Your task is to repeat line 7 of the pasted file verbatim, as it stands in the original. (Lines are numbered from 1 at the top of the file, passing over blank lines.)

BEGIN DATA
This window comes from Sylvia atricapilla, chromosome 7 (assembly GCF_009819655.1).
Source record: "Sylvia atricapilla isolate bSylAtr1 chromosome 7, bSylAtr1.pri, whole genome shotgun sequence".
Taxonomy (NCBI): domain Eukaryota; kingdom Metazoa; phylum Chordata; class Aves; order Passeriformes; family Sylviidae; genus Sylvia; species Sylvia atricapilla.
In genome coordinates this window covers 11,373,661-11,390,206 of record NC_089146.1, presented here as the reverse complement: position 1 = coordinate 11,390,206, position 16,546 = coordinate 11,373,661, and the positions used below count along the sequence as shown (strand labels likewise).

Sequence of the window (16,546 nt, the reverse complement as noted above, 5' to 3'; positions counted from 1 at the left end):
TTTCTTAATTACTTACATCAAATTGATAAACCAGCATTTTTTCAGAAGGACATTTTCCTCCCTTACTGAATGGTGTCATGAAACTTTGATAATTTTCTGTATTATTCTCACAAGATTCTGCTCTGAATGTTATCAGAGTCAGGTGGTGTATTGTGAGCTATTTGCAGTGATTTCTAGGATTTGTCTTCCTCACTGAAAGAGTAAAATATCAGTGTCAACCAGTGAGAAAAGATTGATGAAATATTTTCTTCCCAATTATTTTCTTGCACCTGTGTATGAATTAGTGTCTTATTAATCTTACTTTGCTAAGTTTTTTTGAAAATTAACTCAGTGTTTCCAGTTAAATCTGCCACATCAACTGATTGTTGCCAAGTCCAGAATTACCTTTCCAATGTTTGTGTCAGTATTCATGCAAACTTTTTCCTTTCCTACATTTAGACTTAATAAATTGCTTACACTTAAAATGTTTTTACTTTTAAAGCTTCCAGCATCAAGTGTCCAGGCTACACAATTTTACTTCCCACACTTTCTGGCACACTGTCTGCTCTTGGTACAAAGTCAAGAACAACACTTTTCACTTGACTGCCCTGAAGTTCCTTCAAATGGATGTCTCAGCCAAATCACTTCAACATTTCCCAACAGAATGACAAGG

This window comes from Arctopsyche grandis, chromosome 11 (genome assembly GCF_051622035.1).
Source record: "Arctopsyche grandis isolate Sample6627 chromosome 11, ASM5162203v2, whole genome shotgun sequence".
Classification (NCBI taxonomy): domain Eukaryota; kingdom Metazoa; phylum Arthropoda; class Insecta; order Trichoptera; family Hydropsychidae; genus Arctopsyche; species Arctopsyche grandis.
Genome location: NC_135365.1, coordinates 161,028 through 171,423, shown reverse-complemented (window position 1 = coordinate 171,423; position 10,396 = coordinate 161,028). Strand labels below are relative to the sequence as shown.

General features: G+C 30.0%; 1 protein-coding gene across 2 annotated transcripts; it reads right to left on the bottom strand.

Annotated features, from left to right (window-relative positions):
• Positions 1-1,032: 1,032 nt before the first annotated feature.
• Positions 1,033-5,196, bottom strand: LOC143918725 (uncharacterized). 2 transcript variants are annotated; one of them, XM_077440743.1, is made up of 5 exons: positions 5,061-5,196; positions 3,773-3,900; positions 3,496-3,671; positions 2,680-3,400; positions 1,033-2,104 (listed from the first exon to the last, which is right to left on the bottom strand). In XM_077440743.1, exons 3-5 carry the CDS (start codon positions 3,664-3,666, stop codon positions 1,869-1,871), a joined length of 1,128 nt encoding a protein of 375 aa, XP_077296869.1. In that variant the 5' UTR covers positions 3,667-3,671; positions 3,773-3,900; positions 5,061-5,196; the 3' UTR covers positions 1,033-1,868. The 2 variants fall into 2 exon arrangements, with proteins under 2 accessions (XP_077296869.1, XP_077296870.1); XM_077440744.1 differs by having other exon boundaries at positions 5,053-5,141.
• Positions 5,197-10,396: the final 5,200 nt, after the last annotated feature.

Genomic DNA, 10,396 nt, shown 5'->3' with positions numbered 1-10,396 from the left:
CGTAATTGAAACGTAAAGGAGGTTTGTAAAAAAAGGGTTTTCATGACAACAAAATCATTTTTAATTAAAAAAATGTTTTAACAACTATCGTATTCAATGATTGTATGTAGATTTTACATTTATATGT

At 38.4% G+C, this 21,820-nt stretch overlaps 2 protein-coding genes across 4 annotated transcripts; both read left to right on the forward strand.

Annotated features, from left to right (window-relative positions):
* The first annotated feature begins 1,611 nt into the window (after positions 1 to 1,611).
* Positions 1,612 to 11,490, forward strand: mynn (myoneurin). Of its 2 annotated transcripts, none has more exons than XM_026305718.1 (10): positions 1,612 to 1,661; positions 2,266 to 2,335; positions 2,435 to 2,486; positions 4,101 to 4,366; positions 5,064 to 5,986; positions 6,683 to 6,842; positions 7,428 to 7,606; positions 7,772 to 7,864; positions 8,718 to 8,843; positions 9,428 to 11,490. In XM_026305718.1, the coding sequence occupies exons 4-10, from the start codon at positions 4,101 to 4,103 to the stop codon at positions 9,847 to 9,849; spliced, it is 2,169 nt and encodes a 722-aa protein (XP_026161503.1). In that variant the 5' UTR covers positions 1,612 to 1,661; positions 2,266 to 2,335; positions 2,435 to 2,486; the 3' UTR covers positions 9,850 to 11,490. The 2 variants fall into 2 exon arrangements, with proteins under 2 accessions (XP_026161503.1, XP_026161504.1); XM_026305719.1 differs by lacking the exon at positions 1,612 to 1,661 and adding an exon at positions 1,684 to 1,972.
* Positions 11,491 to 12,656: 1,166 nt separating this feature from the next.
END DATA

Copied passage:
This window comes from Arctopsyche grandis, chromosome 11 (genome assembly GCF_051622035.1).